Robert, — You can go read his latest post, but it seems as though Richard is making just that claim. I have no idea how to respond to such a claim since it is not even clear to me what it would mean for it to be true or false. With all due respect to Richard, it is simply meaningless.

More importantly, however, is that this is the same guy who constantly speaks up when sweeping generalizations are made about the South. It seems that Richard has no problem whatsoever in engaging in the same kind of accusations about other communities.

Kevin:

“My agreement that academia is populated with people who define themselves as liberal has absolutely nothing to do with whether these same people (in the field of history) are out to destroy certain historical interpretation.”

So they teach in a vacuum?

As I stated, its a waste of time to argue the obvious and what is widely accepted as fact. Already been there.

Robert – you write:

“I wonder if the worst part of your argument is that you actually believe what you are saying.”

I most certainly do and stand by what I’ve said. I would have to ask the same of you.

Best,
RGW

Kevin,

Needless to say, that is concerning and annoying. Not only do I hate generalizations when it comes to history, but I hate to be made part of a generalization/stereotype because of my delivery of historical content. I’m not saying I’m a liberal or conservative, but whether I am one or the other (or something entirely different than the two) has nothing to do with my approach to the Civil War.

Richard,

I believe what I am saying in my delivery of historical content because I can back it up with more than rhetoric. So, no answer to the questions then?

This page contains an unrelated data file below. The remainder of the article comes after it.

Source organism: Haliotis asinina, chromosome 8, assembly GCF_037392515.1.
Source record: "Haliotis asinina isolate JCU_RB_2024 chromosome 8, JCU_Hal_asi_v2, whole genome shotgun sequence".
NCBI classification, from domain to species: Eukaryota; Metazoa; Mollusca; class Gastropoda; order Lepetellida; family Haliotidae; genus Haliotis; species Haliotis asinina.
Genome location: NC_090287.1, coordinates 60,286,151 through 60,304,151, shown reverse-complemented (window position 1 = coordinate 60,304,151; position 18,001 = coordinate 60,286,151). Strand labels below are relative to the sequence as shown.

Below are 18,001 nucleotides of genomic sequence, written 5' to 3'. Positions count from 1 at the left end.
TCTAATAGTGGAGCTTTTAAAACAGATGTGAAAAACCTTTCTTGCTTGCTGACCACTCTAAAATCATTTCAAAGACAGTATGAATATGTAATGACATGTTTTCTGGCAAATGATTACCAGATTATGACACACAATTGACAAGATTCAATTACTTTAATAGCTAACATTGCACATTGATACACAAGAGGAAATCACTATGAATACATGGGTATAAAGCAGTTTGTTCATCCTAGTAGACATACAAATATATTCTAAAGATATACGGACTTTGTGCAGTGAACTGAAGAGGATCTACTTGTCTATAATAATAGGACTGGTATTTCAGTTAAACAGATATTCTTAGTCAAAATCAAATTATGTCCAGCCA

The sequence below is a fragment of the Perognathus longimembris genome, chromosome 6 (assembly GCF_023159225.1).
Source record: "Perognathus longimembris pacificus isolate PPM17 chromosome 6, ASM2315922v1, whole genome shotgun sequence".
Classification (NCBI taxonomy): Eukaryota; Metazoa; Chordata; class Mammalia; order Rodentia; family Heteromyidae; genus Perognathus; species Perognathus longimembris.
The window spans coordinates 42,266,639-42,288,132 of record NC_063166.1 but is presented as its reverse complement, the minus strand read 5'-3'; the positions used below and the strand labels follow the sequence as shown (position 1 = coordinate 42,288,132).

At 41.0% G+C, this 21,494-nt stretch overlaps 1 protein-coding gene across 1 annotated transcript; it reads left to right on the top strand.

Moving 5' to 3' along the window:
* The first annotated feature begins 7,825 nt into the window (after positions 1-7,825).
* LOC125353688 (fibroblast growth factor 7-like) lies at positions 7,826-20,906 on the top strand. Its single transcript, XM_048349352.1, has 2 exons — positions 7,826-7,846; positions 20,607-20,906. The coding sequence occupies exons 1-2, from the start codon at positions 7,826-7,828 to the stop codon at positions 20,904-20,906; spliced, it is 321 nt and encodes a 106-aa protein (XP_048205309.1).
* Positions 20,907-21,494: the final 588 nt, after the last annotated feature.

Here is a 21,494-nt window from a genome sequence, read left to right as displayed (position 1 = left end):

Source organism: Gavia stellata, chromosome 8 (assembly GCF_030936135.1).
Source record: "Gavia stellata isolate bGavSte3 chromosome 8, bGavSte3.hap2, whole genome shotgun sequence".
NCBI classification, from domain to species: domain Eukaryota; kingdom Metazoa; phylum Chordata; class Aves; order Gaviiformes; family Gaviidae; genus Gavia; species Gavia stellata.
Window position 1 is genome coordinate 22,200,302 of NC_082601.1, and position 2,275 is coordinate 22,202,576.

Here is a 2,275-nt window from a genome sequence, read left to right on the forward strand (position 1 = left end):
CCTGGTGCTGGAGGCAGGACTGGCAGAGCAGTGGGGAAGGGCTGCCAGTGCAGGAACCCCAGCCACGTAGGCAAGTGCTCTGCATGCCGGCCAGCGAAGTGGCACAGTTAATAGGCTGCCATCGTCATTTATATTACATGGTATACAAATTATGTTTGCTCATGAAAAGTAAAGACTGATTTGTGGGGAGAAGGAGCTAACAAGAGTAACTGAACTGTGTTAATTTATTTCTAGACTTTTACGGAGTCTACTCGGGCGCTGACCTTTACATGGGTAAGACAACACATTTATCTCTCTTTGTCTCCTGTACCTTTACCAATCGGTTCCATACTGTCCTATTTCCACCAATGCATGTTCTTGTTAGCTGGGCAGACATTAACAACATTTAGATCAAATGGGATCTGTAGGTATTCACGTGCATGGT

Robert, — It seems to me that you are worse than a “liberal” since you are a native Virginian. Somehow those northern revisionists at JMU and elsewhere got to you and now your anti-Lost Cause bias is cloaked in the language of the academy. How sad, but perhaps given your roots there is a way out. Of course, this northern/revisionist/liberal can be of no help in these matters. (LOL)

Kevin – Yup! I suppose that some see me as a real modern “scaleeeewag.” But, I can’t give credit to the liberals at JMU for my approach to history. They’re just providing me with tools that I am finding useful in my master plan to brainwash the Southern youth through the use of the Web (hmm, can’t be Doctor Loveless, so I guess that would make me Doctor Lovesome?). My liberal bias in history must be attributed, therefore, to those liberal historians at ODU! Figures, Norfolk has been “occupied” and considered “behind enemy lines” for a long time!

Robert:

Don’t get so defensive. I never mentioned you or directed my post at you. As to your question . . .

“Am I reading it correctly, that you continue to tie counter-Lost Cause history to those who are products of the the liberal institution?”

I reject your premise of “counter Lost Cause history.” Rephrase the question and I might be able to clarify.

RGW